Blue Valentine

By: Addison Wylie

Marriage is hard. At least, that’s what I learned as I left the theatre having watched the critically acclaimed Blue Valentine. Lots of films have tackled the subject of relationships and fidelity and have portrayed the subjects in both a positive and negative light. Even if the films themselves have been forgettable, they usually make movie goers immediately reflect upon love and marriage. However, when the topics are presented in a gloomy light, these films usually offer a moral to the story or the characters enter a self-actualization period where the audience can figure out what the movie is trying to say. With Blue Valentine, this self-actualization moment is where I begin to have problems with Director Derek Cianfrance’s work.

Dean and Cindy aren’t exactly your picture perfect, ideal couple. Dean, played by Ryan Gosling, has a drinking problem as well as anger issues when he isn’t acting childish to amuse their daughter Frankie, played by Faith Wladyka. Cindy, played by Michelle Williams, is in a rut. She’s a bored individual who is not entirely happy with the status of her life. When the family dog escapes from the backyard and is accidentally hit by a car, Dean, observing how miserable Cindy is, suggests they have a romantic night; just the two of them. Cindy and Dean take Frankie to see Grandpa Jerry, played by John Doman, and the two head off on what they hope will be a relaxing and peaceful outing. Throughout the movie, the film shows us in flashbacks just how the two lovebirds met and fell in love. That said, the flashbacks also illustrate what possible complications lead up to the couple’s unhappiness.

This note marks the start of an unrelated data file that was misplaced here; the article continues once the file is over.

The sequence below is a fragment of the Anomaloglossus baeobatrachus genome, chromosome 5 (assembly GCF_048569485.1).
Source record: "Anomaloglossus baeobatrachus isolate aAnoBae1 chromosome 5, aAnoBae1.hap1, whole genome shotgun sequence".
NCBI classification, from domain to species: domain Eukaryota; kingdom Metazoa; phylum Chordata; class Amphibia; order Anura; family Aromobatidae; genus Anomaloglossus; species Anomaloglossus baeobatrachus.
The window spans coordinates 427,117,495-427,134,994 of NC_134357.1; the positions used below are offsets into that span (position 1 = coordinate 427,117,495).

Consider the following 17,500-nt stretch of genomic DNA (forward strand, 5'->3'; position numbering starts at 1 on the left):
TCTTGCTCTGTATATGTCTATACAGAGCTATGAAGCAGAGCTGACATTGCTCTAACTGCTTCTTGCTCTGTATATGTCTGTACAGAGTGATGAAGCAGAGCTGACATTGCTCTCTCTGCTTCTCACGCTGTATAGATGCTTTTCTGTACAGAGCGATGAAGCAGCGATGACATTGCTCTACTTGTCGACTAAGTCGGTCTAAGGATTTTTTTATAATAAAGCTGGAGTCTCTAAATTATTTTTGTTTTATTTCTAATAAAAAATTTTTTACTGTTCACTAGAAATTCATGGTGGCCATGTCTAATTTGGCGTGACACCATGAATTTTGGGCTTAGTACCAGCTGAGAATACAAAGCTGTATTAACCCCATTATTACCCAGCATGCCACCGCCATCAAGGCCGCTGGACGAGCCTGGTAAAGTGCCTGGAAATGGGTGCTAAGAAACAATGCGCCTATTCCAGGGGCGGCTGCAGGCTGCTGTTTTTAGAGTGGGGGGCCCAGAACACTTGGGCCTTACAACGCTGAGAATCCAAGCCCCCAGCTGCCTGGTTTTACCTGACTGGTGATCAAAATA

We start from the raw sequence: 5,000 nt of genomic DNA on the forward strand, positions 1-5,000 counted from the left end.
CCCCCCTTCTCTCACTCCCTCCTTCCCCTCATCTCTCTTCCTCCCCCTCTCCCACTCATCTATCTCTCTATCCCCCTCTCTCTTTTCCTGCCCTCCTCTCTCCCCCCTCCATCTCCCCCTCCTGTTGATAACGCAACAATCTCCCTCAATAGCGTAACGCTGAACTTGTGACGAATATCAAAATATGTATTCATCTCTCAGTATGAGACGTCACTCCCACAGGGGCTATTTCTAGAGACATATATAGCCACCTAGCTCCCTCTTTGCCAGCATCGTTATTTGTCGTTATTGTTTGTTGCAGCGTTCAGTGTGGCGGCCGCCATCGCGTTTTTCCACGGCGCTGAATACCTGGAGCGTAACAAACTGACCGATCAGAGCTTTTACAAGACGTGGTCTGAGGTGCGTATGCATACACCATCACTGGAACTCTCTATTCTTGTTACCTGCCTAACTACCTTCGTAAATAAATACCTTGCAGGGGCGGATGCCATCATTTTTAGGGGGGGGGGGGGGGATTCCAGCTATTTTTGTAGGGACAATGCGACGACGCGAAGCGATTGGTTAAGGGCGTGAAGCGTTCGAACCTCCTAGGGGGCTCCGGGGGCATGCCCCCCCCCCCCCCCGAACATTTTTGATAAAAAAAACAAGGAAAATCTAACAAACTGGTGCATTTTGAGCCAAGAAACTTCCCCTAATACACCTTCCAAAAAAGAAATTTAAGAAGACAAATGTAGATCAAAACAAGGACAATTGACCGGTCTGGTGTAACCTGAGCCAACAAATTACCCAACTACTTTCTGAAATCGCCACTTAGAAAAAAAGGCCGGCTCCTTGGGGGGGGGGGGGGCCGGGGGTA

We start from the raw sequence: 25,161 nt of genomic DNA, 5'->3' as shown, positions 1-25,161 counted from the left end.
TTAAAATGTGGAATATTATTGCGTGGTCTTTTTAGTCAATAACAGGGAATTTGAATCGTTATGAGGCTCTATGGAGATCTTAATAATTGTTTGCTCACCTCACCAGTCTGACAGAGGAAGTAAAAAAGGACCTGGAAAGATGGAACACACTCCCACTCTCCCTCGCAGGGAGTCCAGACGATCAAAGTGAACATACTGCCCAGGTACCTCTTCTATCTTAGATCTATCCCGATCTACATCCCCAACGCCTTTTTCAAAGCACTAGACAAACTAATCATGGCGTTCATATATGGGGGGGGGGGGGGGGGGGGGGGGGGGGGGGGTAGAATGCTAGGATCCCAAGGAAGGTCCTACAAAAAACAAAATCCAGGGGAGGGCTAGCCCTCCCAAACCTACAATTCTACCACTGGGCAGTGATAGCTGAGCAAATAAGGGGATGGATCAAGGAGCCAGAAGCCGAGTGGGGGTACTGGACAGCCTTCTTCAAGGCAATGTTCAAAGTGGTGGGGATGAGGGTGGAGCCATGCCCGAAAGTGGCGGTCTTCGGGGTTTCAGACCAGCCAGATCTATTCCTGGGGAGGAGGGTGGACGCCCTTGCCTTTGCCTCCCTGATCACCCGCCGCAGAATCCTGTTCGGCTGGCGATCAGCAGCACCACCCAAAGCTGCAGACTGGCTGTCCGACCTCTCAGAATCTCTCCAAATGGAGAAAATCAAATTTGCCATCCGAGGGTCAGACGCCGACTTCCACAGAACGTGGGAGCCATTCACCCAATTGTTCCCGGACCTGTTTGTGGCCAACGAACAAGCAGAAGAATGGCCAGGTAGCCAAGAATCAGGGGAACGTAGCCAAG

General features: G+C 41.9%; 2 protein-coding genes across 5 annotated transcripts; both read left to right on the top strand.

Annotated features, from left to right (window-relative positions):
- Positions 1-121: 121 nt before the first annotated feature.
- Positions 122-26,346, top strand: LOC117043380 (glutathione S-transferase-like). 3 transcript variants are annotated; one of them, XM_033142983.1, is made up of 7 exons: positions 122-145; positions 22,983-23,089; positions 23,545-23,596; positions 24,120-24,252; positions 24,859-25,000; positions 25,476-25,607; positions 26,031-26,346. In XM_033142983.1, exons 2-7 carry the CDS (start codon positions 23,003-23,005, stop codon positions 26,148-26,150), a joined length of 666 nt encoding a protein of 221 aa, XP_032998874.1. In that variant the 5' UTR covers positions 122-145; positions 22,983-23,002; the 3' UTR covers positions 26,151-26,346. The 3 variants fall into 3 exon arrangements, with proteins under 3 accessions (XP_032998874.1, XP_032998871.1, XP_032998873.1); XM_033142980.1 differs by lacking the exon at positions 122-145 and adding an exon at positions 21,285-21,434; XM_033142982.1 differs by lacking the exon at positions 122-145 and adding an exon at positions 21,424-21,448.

I state again, in films like Blue Valentine, I have no problem with the director and the screenwriters (Cami Delavigne, Joey Curtis, and Cianfrance) depicting the difficulties that can arise in a relationship. What makes an effective story though is representing what the characters take out of the situation and seeing how they apply that new wisdom. There doesn’t necessarily have to be any happy endings but, like I said earlier, a self-actualization period should happen. Without giving away too many details, the film does have a moment of self-reflection but it happens quickly towards the end and, therefore, it lacks punch. Instead of viewers walking away from the movie learning something, we’re left feeling discouraged. It’s an ending that doesn’t sit right because it feels as if Cianfrance and the two other screenwriters are more interested in relishing in the melancholy instead of stating a point. Perhaps though, a much stronger message would’ve been conveyed if the circumstances Dean and Cindy are put through weren’t so inevitable.